This is what I said today:

My sister. Or, as Zachary pointed out, my seester.

I cannot believe she’s gone. After removing her from life support, I sat with her, and expected at any moment she would sit up and crack a joke. It was impossibly hard to whisper to her to let go.

I didn’t want her to let go. She was my big sister. A protector when I was scared as a little girl of our parents fighting, she would let me crawl into her bed and talked to me about anything and everything to drown out the loud voices.

And I was her protector when she was scared and sick in Savannah. I went down and brought her to a safe place. It was the first time in my sister’s life that the world around her wasn’t toxic. She was loved for who she was, not what she could give.

It was the way we were with each other. Always there to take care of, to hold, to love. We lived very different lives, but there was an unbreakable bond between the two of us. We made it through so much together. There were those who tried to pull us apart- but no one ever could.

We were seesters.

She was a wonderful aunt to my boys. Of course, she drove me nuts with all the inappropriate humor and gifts that I specifically told her not to buy. She would say, uh huh, and on Christmas day, the boys would be ecstatic, and I’d be shaking my head.

In this last year, the boys were a gift to her. She loved having them for sleepovers, and they loved going, as Aunt Cathy always had chocolate, chocolate and then, a little more chocolate. The time she spent with them, gave her incredible joy. She marveled at who each were becoming, and would tell me over and over, how much she loved them. How blessed she felt being their aunt.

My sister and I had a lot of adventures, most of which my kids will have to be 25 to hear. The one constant, through it all, was laughter. We always found a way to laugh at every situation. It was much easier to laugh because we knew if we started crying, we may never stop.

She told me, over and over, to let it go. Let it all go. I told her over and over she couldn’t run away. We knew the other was right.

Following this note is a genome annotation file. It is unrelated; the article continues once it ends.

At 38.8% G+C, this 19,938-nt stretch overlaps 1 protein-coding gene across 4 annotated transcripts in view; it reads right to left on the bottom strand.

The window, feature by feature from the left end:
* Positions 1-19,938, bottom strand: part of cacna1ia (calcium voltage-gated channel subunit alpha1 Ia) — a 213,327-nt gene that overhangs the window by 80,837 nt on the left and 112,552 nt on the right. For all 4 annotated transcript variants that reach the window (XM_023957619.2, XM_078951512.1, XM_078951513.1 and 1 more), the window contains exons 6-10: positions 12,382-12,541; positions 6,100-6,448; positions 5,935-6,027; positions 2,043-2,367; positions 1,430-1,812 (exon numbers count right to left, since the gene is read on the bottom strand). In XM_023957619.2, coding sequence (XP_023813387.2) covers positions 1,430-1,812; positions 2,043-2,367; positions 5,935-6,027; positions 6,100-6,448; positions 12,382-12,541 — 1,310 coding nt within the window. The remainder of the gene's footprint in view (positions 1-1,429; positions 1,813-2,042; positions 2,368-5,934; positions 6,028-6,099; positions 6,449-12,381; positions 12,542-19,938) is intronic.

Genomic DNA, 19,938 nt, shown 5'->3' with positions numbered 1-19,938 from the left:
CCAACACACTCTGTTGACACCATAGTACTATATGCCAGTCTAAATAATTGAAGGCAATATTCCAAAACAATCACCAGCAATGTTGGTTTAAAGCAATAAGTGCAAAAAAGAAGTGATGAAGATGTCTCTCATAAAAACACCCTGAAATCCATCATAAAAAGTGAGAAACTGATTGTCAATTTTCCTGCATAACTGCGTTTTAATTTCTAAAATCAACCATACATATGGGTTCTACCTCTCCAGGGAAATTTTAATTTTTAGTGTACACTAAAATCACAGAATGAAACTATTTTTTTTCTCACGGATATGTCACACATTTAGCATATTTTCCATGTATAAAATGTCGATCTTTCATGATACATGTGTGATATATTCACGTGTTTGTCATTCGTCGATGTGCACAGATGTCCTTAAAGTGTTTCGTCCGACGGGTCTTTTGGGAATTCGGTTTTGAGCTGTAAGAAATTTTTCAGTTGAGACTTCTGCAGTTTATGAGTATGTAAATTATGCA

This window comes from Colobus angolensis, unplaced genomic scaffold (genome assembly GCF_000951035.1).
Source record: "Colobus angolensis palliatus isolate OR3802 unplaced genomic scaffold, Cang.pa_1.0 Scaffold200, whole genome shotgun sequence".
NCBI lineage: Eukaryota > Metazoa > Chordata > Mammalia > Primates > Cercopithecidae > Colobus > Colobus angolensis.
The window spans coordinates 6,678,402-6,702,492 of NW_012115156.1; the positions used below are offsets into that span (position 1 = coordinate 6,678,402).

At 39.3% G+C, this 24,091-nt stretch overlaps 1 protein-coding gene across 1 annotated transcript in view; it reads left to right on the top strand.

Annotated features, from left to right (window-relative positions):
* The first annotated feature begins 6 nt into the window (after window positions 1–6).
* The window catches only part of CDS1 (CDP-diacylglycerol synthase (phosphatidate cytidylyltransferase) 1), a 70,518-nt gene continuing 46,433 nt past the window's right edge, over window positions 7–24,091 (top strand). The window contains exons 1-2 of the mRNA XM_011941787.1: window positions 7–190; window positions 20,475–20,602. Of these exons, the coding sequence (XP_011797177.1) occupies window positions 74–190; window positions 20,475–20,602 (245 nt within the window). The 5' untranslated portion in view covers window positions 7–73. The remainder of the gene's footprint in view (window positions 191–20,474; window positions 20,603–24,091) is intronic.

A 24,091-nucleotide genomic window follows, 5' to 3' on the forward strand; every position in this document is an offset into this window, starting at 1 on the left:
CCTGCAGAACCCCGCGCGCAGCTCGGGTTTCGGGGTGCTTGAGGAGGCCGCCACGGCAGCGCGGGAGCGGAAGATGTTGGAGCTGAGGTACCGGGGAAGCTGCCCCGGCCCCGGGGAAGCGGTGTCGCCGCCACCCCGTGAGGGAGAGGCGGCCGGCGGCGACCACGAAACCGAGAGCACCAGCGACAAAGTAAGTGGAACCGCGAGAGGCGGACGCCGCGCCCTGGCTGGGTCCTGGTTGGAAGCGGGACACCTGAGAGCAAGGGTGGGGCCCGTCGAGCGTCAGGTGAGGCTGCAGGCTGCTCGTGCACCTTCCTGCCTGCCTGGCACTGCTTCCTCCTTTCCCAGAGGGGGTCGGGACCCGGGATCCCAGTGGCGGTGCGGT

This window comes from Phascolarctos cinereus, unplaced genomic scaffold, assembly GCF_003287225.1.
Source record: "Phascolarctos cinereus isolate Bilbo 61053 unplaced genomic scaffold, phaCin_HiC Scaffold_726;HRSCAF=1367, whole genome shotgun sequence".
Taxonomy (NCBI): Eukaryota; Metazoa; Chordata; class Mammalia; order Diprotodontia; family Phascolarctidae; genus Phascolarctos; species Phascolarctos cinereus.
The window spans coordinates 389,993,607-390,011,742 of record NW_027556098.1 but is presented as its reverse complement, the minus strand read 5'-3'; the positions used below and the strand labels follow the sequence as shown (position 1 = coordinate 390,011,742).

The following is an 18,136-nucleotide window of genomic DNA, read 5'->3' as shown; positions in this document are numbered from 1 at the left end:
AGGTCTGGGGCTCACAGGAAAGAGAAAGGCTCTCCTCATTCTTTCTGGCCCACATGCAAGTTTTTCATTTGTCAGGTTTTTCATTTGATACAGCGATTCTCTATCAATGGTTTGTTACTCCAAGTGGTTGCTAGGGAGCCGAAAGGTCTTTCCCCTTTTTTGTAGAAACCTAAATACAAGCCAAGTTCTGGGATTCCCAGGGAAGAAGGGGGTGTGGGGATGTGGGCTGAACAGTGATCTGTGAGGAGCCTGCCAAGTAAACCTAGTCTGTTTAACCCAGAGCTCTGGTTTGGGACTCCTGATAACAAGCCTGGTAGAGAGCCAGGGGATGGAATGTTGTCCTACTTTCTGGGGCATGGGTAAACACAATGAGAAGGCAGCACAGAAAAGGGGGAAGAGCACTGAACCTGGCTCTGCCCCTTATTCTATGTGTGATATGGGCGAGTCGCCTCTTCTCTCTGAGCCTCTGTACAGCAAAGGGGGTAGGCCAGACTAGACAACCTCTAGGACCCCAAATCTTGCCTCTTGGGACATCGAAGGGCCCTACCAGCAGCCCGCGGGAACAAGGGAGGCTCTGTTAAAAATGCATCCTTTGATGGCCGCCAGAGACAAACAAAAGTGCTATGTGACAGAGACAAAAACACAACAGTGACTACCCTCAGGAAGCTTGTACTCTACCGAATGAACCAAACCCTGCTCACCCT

In the end, she went home. After years of cross country travel, chasing men and their dreams, multiple houses, she finally went home. She stopped running.

I love you my seester. I miss you so much.

I promise to let go of all the bad. All the pain.

But I will never let go of you.

Saturday, January 01, 2011

Happy New Year, 2011

A couple of thoughts as I go into the new year...

The second to last conversation I had with my sister, she said to me, live like tomorrow isn't coming. You never know. It's true, and for her, very true. Yes, she was sick, but what hit her was astoundingly bad.

If you tell your kids it's time to clean? Whatever fighting or yelling had been happening stops. They scatter. Fast.

I am way more capable than I pretend to be. I actually know my way around a computer, can find my way around on the subway, and am able to lift heavy things. I'm getting a little tired of being pegged as someone who cannot (although I have certainly fostered such thoughts.).

The next time they say Snookie is dropping from in a ball? It better be six stories instead of six inches. What a disappointment.

New Years Eve is highly overrated. I will never, ever experience the crunch of Times Square and I feel pretty good about that.

I am starting to come to grips with the fact that I'm an orphan. Sure, I have some family alive but not any I'd ever talk to again. My sister was it. It's over. I finally understand, although not yet deeply, a friend of mine who has been alone in the world for some time.

My wife's family is beyond fabulous. Some are coming to my sister's memorial. Yes, there will be a tequila toast. Odd to write this after saying I have no family- I do have family. But I don't. Both are true.

Everyone- if you love whoever you are going to leave all your worldly goods to? Get organized. I've only shaved off a teeny tiny bit of the iceberg and I'm overwhelmed. Paper bags are not the best filing cabinets. I'm not complaining just... overwhelmed.

Don't ever forget to say I love you at the end of a phone call. Always. Even if you're pissed.

And now I'm going to get ready for dinner. A couple friends are coming over. I'm not quite up to it but it's time to shake the cobwebs and get back to life again.

Happy new year. It's gotta get better, right?